With many screenings sold out, including those for the opening docs — helmer Thomas Balmes’ “Babies,” about a year in the life of four newborns in different parts of the world, and Scot McFadyen and Sam Dunn’s “Rush: Beyond the Lighted Stage” featuring the Canadian band — Hot Docs, North America’s largest documentary festival, already looks like a hit.
In fact, the biggest concern at the 11-day fest, which kicks off its 170-plus pic slate in Toronto on April 29, is whether the airline backlog caused by the cloud of volcanic ash over Europe that grounded many flights would allow filmmakers travelling from 41 countries, industry players and seven regional delegations to reach Toronto in time for Intl. Co-Production Day on April 30.
But Canada’s doc industry converges on the city with more urgent concerns.
The lucky ones — including local vets Shelley Saywell, John Zaritsky and John Kastner — have a berth for their work in the Canadian Spectrum sidebar, which will bring their docs to the attention of international funders and buyers; others have snagged a coveted pitch spot in the Toronto Documentary Forum on May 5 and 6.
But flux in the domestic industry has many on edge and is bound to be a topic of conversation at scheduled micro-meets and upscale parties.
Tough economic times have seen traditional international co-production options for one-off docs dry up, and Canuck producers of such content — usually funded by a combination of broadcaster dollars and tax credits — were hard hit last year when commercial giant CTV axed its doc commissioning editor and pubcaster CBC cancelled “The Lens,” a key docuseries strand.
Just last month the province of Saskatchewan shuttered its pubcaster SCN-TV, which supported both local and Canuck docus.
The National Film Board, still a vital funder, is putting more of its capped resources toward new media innovation.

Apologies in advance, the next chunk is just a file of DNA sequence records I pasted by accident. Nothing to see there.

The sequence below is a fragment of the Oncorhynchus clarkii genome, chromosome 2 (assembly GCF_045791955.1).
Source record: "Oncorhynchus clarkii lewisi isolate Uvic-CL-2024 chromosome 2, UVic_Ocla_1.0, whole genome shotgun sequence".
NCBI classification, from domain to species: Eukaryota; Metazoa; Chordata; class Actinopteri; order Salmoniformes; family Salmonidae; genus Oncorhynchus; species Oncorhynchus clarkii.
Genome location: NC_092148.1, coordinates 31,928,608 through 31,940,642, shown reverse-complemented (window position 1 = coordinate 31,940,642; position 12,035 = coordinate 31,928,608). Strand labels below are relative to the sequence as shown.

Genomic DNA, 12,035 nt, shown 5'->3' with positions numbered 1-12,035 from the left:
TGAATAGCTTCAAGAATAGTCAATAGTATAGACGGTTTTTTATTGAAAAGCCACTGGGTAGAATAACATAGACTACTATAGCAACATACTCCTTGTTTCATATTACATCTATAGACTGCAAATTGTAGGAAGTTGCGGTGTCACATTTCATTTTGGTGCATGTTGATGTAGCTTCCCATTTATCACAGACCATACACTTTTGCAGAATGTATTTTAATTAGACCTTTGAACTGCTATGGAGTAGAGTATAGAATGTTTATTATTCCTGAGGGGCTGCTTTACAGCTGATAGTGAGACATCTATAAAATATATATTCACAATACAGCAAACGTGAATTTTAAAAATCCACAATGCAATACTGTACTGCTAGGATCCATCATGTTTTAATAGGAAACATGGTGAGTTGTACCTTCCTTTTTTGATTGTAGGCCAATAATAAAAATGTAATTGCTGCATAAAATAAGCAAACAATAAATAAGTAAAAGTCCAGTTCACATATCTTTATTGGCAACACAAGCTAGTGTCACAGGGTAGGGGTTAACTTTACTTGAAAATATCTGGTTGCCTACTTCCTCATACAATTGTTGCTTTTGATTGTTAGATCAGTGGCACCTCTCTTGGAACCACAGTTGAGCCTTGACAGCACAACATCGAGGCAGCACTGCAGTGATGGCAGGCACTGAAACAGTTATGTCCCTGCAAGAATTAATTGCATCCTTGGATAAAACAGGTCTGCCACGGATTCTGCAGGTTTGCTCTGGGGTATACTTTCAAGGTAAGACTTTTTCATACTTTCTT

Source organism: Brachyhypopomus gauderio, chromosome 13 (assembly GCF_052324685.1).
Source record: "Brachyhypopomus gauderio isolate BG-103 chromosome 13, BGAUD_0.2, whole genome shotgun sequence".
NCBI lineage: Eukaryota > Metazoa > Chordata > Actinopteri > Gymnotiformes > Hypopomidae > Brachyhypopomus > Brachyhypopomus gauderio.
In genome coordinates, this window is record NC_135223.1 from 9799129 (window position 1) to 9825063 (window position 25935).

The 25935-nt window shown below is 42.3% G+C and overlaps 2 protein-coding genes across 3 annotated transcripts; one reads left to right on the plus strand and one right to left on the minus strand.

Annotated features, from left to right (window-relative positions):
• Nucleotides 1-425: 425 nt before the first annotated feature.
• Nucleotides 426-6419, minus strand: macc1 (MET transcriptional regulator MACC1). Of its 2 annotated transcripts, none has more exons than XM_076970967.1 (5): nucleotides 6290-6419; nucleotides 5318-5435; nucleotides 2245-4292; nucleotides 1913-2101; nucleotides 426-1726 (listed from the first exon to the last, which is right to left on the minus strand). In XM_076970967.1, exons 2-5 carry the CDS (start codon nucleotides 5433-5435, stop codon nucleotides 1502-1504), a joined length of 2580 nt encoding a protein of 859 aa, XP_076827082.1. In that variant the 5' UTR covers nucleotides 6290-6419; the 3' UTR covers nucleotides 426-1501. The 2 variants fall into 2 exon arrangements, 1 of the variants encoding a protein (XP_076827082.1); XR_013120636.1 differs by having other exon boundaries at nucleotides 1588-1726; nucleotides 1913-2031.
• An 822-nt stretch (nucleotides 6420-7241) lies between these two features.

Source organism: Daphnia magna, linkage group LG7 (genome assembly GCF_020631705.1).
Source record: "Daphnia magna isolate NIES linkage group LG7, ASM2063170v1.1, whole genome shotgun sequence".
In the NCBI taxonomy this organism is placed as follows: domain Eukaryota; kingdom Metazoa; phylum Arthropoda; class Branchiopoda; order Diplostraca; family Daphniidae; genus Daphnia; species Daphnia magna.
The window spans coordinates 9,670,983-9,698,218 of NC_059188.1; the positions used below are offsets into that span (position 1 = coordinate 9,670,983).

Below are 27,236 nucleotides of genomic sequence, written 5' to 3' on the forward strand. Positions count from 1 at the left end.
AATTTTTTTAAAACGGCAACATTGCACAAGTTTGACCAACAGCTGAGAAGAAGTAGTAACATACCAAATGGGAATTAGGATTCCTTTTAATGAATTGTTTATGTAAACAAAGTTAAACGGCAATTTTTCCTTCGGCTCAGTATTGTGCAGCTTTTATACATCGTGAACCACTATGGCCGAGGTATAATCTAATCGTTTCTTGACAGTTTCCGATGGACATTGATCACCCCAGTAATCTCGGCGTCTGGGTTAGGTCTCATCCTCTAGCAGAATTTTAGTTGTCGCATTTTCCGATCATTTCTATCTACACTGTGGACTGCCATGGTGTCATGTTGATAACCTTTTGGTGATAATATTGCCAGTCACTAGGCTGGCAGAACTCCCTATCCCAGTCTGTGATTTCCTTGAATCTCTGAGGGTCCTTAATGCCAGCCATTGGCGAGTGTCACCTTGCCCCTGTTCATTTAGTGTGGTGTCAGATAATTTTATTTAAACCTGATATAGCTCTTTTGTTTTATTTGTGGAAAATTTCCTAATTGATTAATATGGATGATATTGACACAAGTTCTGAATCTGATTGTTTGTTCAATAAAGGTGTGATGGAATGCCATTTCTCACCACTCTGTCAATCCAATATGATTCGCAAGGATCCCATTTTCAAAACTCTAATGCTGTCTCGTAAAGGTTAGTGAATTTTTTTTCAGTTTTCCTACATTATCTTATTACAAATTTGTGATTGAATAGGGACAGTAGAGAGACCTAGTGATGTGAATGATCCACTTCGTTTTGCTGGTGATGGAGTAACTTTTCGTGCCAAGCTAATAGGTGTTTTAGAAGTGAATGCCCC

Overall Canuck doc production dipped 12% to $431.5 million in 2007-08.
Production companies that make both doc series as well as one-offs are the most stable part of the industry.
But to tap into the government’s recently launched C$350 million ($340 million) Canadian Media Fund, all projects must include a robust multiplatform component, a natural extension for docs but not necessarily an area of expertise for producers.
The CMF also earmarked $3.5 million for a fund for English-language docs, called POV, named after the industry slang for point of view. This welcome new resource comes with strings attached.
“The POV program allows filmmakers to access funding not controlled by broadcasters,” but producers must find a broadcaster for the project before the money is released, says Montreal-based producer John Christou, who is also chair of the Documentary Organization of Canada.
This isn’t so easy now that fewer broadcasters are spending money on docs, in favor of cheap reality shows.
And it’s not yet clear what will happen if docmakers get the promise of funding, prep their projects but then can’t find a broadcaster. This uncertainty is causing concern.
“If broadcasters return to commissioning independent docs, then the POV fund will be a success, but if they refuse, POV probably won’t be renewed,” Christou says. “Alternate funding doesn’t mesh well with traditional in our Canadian scene; it’s one or the other.”
Christou says the new wave in financing is branded content, such as the Greenpeace-funded “Petropolis,” helmer Peter Mettler’s doc about the environmental impact of oil sands extraction in Alberta, or director Bert Deveaux’s antipoverty doc “Poor No More,” funded by more than 50 orgs including unions and student bodies.
“While many filmmakers are embracing these opportunities, others have strong ethics that run against that trend,” Christou says.
Still, there’s no question Canuck auds love docs. Some 122,000 Torontonians attended Hot Docs in 2009, up 42% on the previous year.
Fest is extending its aggressive branding strategy beyond the city. Its popular monthly series, Doc Soup, now unspools in arthouse venues across the country, it has introduced a DVD line with Toronto distrib Kinosmith and a free online screening library with more than 1,000 titles.
Fest also continues to partner with broadcaster CanWest on a fund, launched in 2008, to help Canuck docmakers develop and complete projects.
“There’s a new world order emerging for distribution, and festivals need to take a lead and provide a spine to these new models,” says Hot Docs’ artistic director Sean Farnel, former Toronto Film Festival doc programmer.
He says Hot Docs is looking at initiatives similar to Sundance, SXSW and Tribeca, such as the simultaneous preems of docs both at the fest and on-demand from local cablers and satcasters.
“Documentary filmmakers are a resilient bunch — it’s the first thing on the job description,” Farnel adds. “There’s been an incredible creative movement over the past decade, but it’s tenuous times, so we need to add value as part of Hot Docs’ overriding mission to show everything documentary can do.”